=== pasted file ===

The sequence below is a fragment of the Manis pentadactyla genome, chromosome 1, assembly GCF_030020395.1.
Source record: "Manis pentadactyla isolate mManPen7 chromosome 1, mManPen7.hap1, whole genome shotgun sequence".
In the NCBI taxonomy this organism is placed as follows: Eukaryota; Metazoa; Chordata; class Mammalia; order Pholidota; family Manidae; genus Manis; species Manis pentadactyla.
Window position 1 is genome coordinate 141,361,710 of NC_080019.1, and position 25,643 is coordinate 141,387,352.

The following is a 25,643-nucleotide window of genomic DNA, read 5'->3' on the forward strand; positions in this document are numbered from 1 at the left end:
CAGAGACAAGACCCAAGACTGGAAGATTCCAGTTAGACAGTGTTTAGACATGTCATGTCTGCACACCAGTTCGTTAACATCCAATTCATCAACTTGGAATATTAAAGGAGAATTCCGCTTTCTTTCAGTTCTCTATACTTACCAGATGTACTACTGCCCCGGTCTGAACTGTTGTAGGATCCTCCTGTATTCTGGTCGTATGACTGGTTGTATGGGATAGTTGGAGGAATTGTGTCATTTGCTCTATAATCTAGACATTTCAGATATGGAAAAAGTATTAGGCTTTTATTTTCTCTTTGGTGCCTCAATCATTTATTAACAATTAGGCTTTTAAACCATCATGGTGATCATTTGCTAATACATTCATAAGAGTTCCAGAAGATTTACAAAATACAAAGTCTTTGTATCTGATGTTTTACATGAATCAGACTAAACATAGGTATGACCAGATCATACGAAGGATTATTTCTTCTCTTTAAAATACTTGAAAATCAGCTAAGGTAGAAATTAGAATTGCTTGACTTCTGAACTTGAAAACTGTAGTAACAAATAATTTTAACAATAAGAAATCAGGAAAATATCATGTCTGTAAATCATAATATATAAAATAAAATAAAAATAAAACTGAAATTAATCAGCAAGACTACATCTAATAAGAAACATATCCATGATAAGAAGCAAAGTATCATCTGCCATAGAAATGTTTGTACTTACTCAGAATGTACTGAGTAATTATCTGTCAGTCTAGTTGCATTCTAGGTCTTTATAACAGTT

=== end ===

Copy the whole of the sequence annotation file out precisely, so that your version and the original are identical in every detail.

The sequence below is a fragment of the Manis pentadactyla genome, chromosome 1, assembly GCF_030020395.1.
Source record: "Manis pentadactyla isolate mManPen7 chromosome 1, mManPen7.hap1, whole genome shotgun sequence".
In the NCBI taxonomy this organism is placed as follows: Eukaryota; Metazoa; Chordata; class Mammalia; order Pholidota; family Manidae; genus Manis; species Manis pentadactyla.
Window position 1 is genome coordinate 141,361,710 of NC_080019.1, and position 25,643 is coordinate 141,387,352.

The following is a 25,643-nucleotide window of genomic DNA, read 5'->3' on the forward strand; positions in this document are numbered from 1 at the left end:
CAGAGACAAGACCCAAGACTGGAAGATTCCAGTTAGACAGTGTTTAGACATGTCATGTCTGCACACCAGTTCGTTAACATCCAATTCATCAACTTGGAATATTAAAGGAGAATTCCGCTTTCTTTCAGTTCTCTATACTTACCAGATGTACTACTGCCCCGGTCTGAACTGTTGTAGGATCCTCCTGTATTCTGGTCGTATGACTGGTTGTATGGGATAGTTGGAGGAATTGTGTCATTTGCTCTATAATCTAGACATTTCAGATATGGAAAAAGTATTAGGCTTTTATTTTCTCTTTGGTGCCTCAATCATTTATTAACAATTAGGCTTTTAAACCATCATGGTGATCATTTGCTAATACATTCATAAGAGTTCCAGAAGATTTACAAAATACAAAGTCTTTGTATCTGATGTTTTACATGAATCAGACTAAACATAGGTATGACCAGATCATACGAAGGATTATTTCTTCTCTTTAAAATACTTGAAAATCAGCTAAGGTAGAAATTAGAATTGCTTGACTTCTGAACTTGAAAACTGTAGTAACAAATAATTTTAACAATAAGAAATCAGGAAAATATCATGTCTGTAAATCATAATATATAAAATAAAATAAAAATAAAACTGAAATTAATCAGCAAGACTACATCTAATAAGAAACATATCCATGATAAGAAGCAAAGTATCATCTGCCATAGAAATGTTTGTACTTACTCAGAATGTACTGAGTAATTATCTGTCAGTCTAGTTGCATTCTAGGTCTTTATAACAGTT